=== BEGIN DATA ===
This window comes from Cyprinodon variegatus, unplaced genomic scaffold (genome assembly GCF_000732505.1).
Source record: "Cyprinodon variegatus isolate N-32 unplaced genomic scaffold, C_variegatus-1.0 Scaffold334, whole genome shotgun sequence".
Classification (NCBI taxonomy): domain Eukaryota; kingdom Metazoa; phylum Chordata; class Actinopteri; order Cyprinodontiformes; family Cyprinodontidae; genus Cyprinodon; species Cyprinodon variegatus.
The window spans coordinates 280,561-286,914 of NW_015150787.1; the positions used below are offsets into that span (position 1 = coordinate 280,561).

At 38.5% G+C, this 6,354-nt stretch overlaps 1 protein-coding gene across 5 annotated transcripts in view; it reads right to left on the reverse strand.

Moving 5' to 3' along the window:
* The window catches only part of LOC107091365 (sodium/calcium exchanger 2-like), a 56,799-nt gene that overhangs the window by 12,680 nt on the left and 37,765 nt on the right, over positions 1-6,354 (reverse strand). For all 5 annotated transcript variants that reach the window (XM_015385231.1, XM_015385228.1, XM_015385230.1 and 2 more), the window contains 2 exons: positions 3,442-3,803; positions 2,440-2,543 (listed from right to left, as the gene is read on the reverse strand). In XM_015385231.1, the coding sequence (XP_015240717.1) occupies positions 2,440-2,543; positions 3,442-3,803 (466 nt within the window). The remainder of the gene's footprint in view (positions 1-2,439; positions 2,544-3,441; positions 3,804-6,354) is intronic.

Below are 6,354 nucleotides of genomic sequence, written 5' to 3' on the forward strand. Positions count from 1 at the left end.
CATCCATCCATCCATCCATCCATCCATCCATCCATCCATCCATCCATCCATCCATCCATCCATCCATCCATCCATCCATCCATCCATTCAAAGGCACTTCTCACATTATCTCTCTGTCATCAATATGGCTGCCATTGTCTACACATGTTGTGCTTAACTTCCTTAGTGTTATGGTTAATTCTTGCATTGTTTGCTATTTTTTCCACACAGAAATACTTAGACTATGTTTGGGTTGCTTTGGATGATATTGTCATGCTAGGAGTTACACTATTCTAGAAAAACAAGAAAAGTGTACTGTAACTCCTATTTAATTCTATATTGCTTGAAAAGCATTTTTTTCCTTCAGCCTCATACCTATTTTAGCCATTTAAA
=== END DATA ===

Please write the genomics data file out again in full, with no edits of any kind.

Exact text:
This window comes from Cyprinodon variegatus, unplaced genomic scaffold (genome assembly GCF_000732505.1).
Source record: "Cyprinodon variegatus isolate N-32 unplaced genomic scaffold, C_variegatus-1.0 Scaffold334, whole genome shotgun sequence".
Classification (NCBI taxonomy): domain Eukaryota; kingdom Metazoa; phylum Chordata; class Actinopteri; order Cyprinodontiformes; family Cyprinodontidae; genus Cyprinodon; species Cyprinodon variegatus.
The window spans coordinates 280,561-286,914 of NW_015150787.1; the positions used below are offsets into that span (position 1 = coordinate 280,561).

At 38.5% G+C, this 6,354-nt stretch overlaps 1 protein-coding gene across 5 annotated transcripts in view; it reads right to left on the reverse strand.

Moving 5' to 3' along the window:
* The window catches only part of LOC107091365 (sodium/calcium exchanger 2-like), a 56,799-nt gene that overhangs the window by 12,680 nt on the left and 37,765 nt on the right, over positions 1-6,354 (reverse strand). For all 5 annotated transcript variants that reach the window (XM_015385231.1, XM_015385228.1, XM_015385230.1 and 2 more), the window contains 2 exons: positions 3,442-3,803; positions 2,440-2,543 (listed from right to left, as the gene is read on the reverse strand). In XM_015385231.1, the coding sequence (XP_015240717.1) occupies positions 2,440-2,543; positions 3,442-3,803 (466 nt within the window). The remainder of the gene's footprint in view (positions 1-2,439; positions 2,544-3,441; positions 3,804-6,354) is intronic.

Below are 6,354 nucleotides of genomic sequence, written 5' to 3' on the forward strand. Positions count from 1 at the left end.
CATCCATCCATCCATCCATCCATCCATCCATCCATCCATCCATCCATCCATCCATCCATCCATCCATCCATCCATCCATCCATCCATTCAAAGGCACTTCTCACATTATCTCTCTGTCATCAATATGGCTGCCATTGTCTACACATGTTGTGCTTAACTTCCTTAGTGTTATGGTTAATTCTTGCATTGTTTGCTATTTTTTCCACACAGAAATACTTAGACTATGTTTGGGTTGCTTTGGATGATATTGTCATGCTAGGAGTTACACTATTCTAGAAAAACAAGAAAAGTGTACTGTAACTCCTATTTAATTCTATATTGCTTGAAAAGCATTTTTTTCCTTCAGCCTCATACCTATTTTAGCCATTTAAA